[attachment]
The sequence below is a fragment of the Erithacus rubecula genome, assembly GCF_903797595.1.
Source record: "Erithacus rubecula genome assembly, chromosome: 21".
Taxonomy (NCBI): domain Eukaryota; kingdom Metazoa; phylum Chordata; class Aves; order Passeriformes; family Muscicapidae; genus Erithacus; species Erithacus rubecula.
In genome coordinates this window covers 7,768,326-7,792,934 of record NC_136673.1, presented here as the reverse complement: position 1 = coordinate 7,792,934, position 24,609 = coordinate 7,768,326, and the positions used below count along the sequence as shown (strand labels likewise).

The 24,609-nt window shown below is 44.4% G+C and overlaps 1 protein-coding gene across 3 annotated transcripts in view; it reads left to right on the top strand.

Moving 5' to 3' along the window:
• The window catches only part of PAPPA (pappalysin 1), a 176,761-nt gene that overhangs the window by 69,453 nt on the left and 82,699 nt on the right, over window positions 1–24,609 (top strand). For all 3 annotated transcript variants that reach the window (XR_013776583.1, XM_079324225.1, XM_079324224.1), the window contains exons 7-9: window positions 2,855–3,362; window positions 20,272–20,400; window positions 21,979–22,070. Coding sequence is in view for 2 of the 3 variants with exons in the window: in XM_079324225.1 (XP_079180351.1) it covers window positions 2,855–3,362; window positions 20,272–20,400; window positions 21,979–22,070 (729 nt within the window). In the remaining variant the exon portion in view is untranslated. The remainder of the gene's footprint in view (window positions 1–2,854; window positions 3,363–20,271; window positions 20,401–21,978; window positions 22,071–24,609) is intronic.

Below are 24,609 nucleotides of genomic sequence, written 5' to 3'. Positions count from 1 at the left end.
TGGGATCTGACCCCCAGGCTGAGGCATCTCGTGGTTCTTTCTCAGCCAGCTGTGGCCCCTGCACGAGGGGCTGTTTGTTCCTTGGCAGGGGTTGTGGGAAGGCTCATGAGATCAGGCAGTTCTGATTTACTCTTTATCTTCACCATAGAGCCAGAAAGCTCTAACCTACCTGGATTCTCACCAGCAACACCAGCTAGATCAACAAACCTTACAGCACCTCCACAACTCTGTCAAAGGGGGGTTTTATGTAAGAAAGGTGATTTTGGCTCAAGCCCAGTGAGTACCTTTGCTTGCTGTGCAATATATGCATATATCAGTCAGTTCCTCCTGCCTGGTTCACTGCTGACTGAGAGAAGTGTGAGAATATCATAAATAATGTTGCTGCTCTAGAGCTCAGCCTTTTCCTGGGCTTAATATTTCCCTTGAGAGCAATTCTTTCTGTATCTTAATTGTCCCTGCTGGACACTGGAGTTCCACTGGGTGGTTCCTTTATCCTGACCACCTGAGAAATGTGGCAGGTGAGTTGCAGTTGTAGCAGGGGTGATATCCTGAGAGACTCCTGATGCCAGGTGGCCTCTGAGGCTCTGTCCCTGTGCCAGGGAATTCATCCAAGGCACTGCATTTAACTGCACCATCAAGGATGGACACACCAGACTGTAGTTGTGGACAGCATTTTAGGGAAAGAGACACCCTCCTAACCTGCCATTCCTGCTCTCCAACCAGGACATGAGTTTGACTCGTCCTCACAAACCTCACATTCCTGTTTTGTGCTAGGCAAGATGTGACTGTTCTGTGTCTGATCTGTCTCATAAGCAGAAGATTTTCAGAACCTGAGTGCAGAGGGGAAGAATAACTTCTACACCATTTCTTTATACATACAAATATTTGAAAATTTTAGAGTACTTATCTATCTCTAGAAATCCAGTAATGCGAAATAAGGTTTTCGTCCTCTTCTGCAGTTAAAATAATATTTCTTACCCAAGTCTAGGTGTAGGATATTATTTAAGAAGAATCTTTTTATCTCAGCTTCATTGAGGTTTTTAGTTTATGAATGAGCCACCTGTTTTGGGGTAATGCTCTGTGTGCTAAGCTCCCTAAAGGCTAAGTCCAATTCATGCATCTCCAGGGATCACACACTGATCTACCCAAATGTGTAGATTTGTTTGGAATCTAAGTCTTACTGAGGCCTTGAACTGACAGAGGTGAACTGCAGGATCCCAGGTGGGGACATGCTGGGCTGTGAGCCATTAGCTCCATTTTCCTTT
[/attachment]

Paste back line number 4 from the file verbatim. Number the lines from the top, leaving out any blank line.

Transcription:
In genome coordinates this window covers 7,768,326-7,792,934 of record NC_136673.1, presented here as the reverse complement: position 1 = coordinate 7,792,934, position 24,609 = coordinate 7,768,326, and the positions used below count along the sequence as shown (strand labels likewise).